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One thing I love about being out in the wilderness is discovering new food. This trip was full of discovery and I wish I had taken more pictures.  In the picture above is a large plantain plant.  The little white flowers are not part of that plant but little daisies that grew everywhere in the park.  Plantain is a plant I am familiar with but never did much with.

I should note that there are 2 types of plantain – narrow and broad leaf.  The one above is narrow leaf.  They are interchangeable as far as I know.

It’s a great medicinal plant.  Last summer, I made plantain oil but haven’t really used it.  It’s supposed to be great for cuts and scrapes.  In fact, I have heard if you have a minor injury while outdoors, you can chew some plantain leaves and apply it to the wound.

However, it’s also highly edible.  So I cut a few leaves for dinner.  Plantain leaves are rather fibrous and should be eaten cooked.  Early leaves can be eaten raw.  The seedy parts of the stem are supposed to be a good trail snack but it’s currently too early to find out.

I did fry a little in butter.  The notes I had were to cook it like spinach.  It is a bit bitter.  Not quite dandelion bitter but it’s noticeable.  It’s not going to be a plant I crave but like dandelion, it is everywhere.  Plantain loves damaged ground and grows in any environment (okay, I haven’t completely tested this so it’s theory because I don’t know that it grows everywhere but I have contacts all over the US who pick plantain).  For that very fact, I highly recommend learning plantain.  It’s easy to identify once you first see it.  I see it all over the place now.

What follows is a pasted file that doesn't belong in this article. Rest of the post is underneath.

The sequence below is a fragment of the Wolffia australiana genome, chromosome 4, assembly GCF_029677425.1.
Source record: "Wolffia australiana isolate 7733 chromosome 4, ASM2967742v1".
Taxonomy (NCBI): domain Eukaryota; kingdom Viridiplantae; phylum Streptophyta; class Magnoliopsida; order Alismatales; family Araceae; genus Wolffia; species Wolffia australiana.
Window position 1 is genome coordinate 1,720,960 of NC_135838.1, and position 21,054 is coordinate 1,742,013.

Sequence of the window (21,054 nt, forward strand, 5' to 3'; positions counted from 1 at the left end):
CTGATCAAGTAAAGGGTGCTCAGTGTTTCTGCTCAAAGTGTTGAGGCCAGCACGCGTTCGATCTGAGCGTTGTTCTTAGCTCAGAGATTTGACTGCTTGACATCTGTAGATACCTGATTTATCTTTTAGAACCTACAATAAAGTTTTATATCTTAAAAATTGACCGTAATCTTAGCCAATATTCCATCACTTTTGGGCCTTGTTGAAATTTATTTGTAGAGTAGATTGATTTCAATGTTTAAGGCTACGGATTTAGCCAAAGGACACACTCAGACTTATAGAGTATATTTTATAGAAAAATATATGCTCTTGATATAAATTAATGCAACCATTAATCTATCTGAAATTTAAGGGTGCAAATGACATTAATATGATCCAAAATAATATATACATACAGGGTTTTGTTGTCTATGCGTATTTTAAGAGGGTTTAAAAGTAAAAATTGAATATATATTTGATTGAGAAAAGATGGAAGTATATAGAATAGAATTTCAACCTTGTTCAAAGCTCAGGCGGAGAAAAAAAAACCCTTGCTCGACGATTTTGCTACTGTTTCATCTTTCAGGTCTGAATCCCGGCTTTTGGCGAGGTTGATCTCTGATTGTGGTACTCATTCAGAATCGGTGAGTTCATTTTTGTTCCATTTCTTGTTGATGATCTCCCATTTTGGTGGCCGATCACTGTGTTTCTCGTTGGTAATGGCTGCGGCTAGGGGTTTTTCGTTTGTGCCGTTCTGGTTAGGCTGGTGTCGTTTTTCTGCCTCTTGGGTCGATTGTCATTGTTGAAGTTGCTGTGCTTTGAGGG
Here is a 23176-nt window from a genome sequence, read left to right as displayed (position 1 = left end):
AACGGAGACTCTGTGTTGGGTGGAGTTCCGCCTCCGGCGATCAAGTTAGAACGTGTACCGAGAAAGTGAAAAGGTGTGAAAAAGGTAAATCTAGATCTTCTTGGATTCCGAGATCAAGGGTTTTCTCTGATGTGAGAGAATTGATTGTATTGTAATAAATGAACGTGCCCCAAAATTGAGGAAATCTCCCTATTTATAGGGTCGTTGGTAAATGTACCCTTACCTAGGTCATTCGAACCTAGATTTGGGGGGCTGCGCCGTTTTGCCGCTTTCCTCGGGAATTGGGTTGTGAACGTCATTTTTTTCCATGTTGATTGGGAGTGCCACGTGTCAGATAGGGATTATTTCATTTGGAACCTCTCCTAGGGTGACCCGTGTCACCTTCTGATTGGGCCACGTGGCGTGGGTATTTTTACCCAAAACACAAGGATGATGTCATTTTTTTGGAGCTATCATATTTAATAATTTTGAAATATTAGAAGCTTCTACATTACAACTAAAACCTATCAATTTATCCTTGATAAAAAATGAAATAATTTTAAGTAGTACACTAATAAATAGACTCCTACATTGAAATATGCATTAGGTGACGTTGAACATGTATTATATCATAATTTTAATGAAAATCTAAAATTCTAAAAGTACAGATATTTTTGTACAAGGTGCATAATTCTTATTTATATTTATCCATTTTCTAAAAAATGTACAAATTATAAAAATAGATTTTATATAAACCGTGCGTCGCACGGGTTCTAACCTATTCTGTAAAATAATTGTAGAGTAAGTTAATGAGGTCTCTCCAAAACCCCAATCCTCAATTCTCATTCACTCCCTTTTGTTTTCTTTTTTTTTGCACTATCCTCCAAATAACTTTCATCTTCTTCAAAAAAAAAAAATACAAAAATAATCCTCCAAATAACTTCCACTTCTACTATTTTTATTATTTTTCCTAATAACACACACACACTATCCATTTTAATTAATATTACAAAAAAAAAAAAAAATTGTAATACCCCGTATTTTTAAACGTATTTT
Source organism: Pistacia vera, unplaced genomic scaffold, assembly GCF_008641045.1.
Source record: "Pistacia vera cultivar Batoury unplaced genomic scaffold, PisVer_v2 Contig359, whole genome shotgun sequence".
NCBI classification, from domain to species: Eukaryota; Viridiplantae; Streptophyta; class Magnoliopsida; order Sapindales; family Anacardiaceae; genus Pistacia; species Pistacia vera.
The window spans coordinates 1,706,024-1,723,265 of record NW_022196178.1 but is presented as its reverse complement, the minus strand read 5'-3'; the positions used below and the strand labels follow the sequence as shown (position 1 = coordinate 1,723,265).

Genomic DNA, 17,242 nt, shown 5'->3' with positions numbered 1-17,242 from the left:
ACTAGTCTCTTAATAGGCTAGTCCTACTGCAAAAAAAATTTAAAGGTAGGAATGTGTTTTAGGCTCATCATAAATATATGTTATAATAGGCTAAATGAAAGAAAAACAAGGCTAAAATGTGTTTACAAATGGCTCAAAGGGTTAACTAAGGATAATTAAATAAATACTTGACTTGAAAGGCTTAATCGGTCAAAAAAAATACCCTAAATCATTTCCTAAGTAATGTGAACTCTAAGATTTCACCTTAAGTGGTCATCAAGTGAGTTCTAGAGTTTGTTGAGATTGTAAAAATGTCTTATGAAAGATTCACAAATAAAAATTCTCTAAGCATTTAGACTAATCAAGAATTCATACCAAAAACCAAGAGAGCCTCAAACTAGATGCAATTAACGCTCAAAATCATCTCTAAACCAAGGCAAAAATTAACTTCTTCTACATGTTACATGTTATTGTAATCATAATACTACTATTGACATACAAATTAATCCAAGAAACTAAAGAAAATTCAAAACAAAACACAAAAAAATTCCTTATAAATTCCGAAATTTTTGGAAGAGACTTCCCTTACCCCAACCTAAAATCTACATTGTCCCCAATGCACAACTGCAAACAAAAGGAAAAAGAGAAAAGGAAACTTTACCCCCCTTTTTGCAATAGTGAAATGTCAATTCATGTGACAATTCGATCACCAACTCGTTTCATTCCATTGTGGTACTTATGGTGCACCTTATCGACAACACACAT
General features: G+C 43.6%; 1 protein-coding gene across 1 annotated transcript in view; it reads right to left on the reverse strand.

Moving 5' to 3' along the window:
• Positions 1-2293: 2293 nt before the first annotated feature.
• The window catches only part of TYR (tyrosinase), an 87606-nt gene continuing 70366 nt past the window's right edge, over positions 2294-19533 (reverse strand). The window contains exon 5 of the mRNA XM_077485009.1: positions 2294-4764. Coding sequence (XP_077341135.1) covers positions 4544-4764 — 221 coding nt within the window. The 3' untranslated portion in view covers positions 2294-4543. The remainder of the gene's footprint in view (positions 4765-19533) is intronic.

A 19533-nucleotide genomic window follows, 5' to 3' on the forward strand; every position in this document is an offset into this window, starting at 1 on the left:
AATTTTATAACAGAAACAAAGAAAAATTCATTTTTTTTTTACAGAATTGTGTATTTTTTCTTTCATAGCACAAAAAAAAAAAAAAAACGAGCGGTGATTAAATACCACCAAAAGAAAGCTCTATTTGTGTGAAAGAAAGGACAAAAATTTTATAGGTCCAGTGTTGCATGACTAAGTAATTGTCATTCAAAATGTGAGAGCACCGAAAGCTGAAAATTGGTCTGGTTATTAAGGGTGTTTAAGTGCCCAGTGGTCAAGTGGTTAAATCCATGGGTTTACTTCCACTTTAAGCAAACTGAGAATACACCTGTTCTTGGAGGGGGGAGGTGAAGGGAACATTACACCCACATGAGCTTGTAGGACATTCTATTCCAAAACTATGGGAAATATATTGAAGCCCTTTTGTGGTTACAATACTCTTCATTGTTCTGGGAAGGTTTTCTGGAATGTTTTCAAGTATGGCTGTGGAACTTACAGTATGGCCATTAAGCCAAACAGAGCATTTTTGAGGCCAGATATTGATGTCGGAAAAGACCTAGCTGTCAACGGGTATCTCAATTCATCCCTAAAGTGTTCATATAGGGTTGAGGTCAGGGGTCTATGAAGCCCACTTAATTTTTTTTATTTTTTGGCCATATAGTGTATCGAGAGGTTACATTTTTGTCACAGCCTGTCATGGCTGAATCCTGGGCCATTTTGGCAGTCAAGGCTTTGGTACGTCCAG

Miner’s lettuce is one that I stumbled upon.  When I saw the plant, I had to go back to my books because I knew it was something I had seen in them before.  This is a photo I borrowed from an ag extension website because it just wasn’t plentiful where we were camping.  I cut about 10 leaves, total, because I didn’t want to take too much.

Miner’s lettuce can be eaten raw, which we did.  It has a nice clean flavor, almost bland.  I loved it because it tasted so green.  It’s on the sweeter side but rather reminiscent of eating grass blades.

I really wished I could find more.


Two Leafed Solomon Seal was completely new to me.  I’ve been on the hunt for False Solomon Seal berries but we haven’t hit them at the right time (they are ripe late summer/early fall).  However, I was happy to find this little plant.  It grew everywhere around our campsite.  The only problem is that it’s a fairly tiny plant.  Each plant only has 2-4 leaves and I didn’t want to take too much of the plant.  I did collect 1 full plant for my clippings book but for eating I collected 1 leaf per plant.

Since this is not a plant we had experience with and it’s a cook only plant, I only harvested about 10 leaves.  I wanted to make sure that it wouldn’t make us sick.

Again, I fried this in butter.  Unlike the plantain which cooked into your typical cooked greens, these turned into dried little chips.  My fellow campers preferred these because they were like kale chips – crunchy and a little salty.  I don’t love kale so I just wasn’t overly excited about these.

That night, we ate a completely harvested meal.  We had halibut that they had caught earlier that day and all my foraged greens.  It was not a huge meal and yet we were fully satisfied.  My mom made an egg-free tartar sauce (sour cream, dill pickles and fresh dill) that finished off the meal perfectly.  I loved the sauce on everything.

Unfortunately greens are not something that easily store so these are pretty much eat when fresh plants.  I have seen pickled greens and we do dry greens to make a powder to add to soups and smoothies.  Foraged greens can be so much more nutritious than the greens from the store.  They are certainly more interesting and fresh.